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African Sanctus

Notes & Reviews:

As a composer, ethnic sound recordist, guest speaker, record producer, photographer, film and TV personality, David Fanshawe has covered a wide spectrum of music. This collection brings together his very best recordings, underlining the diversity of his music from a celebration of the Bicentenary of The Battle of Trafalgar to the Latin Mass harmonized with traditional African music and the theme from the popular 1970s television costume drama Flambards.

Notes & Reviews:

Personnel: David Fanshawe (piano); John Williams , James Ward , Robert Colquhoun, Oliver Bayston, John Williams (vocals); Chris Ward, Nicola Beckley, Sue Jones, Sally Woodgate, De Ashton, Matthew Burt, Ruth Freeman, Carolyn Wood, Julie Wrenn, Karen Evans (alto); Alan Parker , Andrew Pask (guitar); Skaila Kanga (harp); Colin Bacchus, Phillip Galloway, John Bawden, Sean Sweeney, Lindsay Wood, John Allen, Jim Green, Paul Price, Justin Hobart Brown, Jeremy Benham, John Best , Michael Brown (tenor saxophone); Jonathan Williams (piano); Harold Fisher (drums); Terry Emery, Eric Allen, Gary Kettel (percussion).

Recording information: Abbey Road Mobile Unit; Wessex Hall, Poole Arts Centre, Dorset, England.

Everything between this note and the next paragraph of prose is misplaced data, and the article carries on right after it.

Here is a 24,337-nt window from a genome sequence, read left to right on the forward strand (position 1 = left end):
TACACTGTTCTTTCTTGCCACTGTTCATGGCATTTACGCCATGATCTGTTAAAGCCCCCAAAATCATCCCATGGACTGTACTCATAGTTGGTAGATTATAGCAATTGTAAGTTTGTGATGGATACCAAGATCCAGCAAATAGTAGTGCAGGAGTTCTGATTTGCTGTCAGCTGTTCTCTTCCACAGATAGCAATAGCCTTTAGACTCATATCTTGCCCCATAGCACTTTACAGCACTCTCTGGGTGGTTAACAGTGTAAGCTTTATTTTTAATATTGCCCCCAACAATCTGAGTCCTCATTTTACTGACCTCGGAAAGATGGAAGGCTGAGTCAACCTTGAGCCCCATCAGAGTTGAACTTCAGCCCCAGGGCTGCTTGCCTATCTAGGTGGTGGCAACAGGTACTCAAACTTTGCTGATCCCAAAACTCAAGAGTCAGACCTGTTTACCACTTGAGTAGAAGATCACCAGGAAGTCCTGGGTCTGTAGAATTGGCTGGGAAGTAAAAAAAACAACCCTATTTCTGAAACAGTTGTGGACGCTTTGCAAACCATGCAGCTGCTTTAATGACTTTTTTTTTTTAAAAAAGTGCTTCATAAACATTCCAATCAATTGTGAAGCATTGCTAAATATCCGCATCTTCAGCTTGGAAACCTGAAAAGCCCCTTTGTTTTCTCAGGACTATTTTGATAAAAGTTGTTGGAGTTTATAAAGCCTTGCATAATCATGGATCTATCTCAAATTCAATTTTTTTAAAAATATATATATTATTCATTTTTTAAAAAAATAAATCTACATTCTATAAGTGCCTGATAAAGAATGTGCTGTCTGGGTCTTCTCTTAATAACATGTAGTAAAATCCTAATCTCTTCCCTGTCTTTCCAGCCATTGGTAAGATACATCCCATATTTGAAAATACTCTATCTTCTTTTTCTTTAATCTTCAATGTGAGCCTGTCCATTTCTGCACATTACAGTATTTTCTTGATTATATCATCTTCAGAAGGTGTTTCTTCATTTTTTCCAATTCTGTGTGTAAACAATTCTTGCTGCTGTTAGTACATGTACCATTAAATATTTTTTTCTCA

Something of a jumble, this album was recorded in 1973 in Britain. It is the product of David Fanshawe, known mainly for his work in recording various ethnic groups around the world for the Explorer series. Here, he adapts a basic Catholic mass for an ensemble of "African tapes, choir, operatic soprano, light soprano, shouter, African drummer, rock drummer, two percussion, electric guitar, bass guitar, piano, and Hammond M-100 organ" (from the liner notes). If ever there was a recipe for chaotic music, this is it. The music is jumbled noise, with only a vague concept of melody hiding within the cacophony. For the second portion, the guitars are taken out, and Fanshawe himself solos as a lead cantor, for what will now become something of a vocal chaos instead of the instrumental one presented in the first half. There is rhythm to be found here, though less melody presents itself for quite some time. This album is something of an anomaly in all respects. Much later, the Missa Luba was presented with vaguely the same concept (an African version of the Catholic mass) and with much greater musicality. This album would appear to be an experiment in combining styles, and met with or without great success, depending on the view of the listener. It's definitely interesting, but it can also become quite grating as well. The final decision must be left up to the individual listener, though it's certainly recommended that it at least be heard once, for the experience if nothing else. ~ Adam Greenberg


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